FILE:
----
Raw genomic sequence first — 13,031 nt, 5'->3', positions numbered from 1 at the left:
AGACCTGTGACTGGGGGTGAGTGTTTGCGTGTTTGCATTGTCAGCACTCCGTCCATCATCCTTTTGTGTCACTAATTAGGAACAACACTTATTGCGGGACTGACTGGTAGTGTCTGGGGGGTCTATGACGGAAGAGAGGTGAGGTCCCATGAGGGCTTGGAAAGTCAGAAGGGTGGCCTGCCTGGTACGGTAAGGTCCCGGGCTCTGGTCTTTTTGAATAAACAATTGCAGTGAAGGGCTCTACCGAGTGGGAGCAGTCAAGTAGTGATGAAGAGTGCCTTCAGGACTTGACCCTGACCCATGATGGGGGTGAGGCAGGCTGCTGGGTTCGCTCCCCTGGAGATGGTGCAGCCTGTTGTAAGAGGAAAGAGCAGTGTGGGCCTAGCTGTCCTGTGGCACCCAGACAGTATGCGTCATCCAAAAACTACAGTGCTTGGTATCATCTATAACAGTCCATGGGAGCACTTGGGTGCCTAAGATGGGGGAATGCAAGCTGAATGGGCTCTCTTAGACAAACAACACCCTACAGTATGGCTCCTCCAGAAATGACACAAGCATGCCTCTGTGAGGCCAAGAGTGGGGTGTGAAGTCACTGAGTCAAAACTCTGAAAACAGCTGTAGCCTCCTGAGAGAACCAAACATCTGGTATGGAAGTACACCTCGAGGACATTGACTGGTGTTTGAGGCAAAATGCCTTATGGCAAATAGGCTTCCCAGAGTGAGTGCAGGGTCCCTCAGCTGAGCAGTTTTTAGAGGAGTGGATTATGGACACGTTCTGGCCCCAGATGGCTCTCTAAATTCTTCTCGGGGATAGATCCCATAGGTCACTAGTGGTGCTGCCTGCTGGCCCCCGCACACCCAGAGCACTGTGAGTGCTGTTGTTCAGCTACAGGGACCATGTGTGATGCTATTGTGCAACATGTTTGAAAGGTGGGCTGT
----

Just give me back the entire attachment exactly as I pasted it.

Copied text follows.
Raw genomic sequence first — 13,031 nt, 5'->3', positions numbered from 1 at the left:
AGACCTGTGACTGGGGGTGAGTGTTTGCGTGTTTGCATTGTCAGCACTCCGTCCATCATCCTTTTGTGTCACTAATTAGGAACAACACTTATTGCGGGACTGACTGGTAGTGTCTGGGGGGTCTATGACGGAAGAGAGGTGAGGTCCCATGAGGGCTTGGAAAGTCAGAAGGGTGGCCTGCCTGGTACGGTAAGGTCCCGGGCTCTGGTCTTTTTGAATAAACAATTGCAGTGAAGGGCTCTACCGAGTGGGAGCAGTCAAGTAGTGATGAAGAGTGCCTTCAGGACTTGACCCTGACCCATGATGGGGGTGAGGCAGGCTGCTGGGTTCGCTCCCCTGGAGATGGTGCAGCCTGTTGTAAGAGGAAAGAGCAGTGTGGGCCTAGCTGTCCTGTGGCACCCAGACAGTATGCGTCATCCAAAAACTACAGTGCTTGGTATCATCTATAACAGTCCATGGGAGCACTTGGGTGCCTAAGATGGGGGAATGCAAGCTGAATGGGCTCTCTTAGACAAACAACACCCTACAGTATGGCTCCTCCAGAAATGACACAAGCATGCCTCTGTGAGGCCAAGAGTGGGGTGTGAAGTCACTGAGTCAAAACTCTGAAAACAGCTGTAGCCTCCTGAGAGAACCAAACATCTGGTATGGAAGTACACCTCGAGGACATTGACTGGTGTTTGAGGCAAAATGCCTTATGGCAAATAGGCTTCCCAGAGTGAGTGCAGGGTCCCTCAGCTGAGCAGTTTTTAGAGGAGTGGATTATGGACACGTTCTGGCCCCAGATGGCTCTCTAAATTCTTCTCGGGGATAGATCCCATAGGTCACTAGTGGTGCTGCCTGCTGGCCCCCGCACACCCAGAGCACTGTGAGTGCTGTTGTTCAGCTACAGGGACCATGTGTGATGCTATTGTGCAACATGTTTGAAAGGTGGGCTGT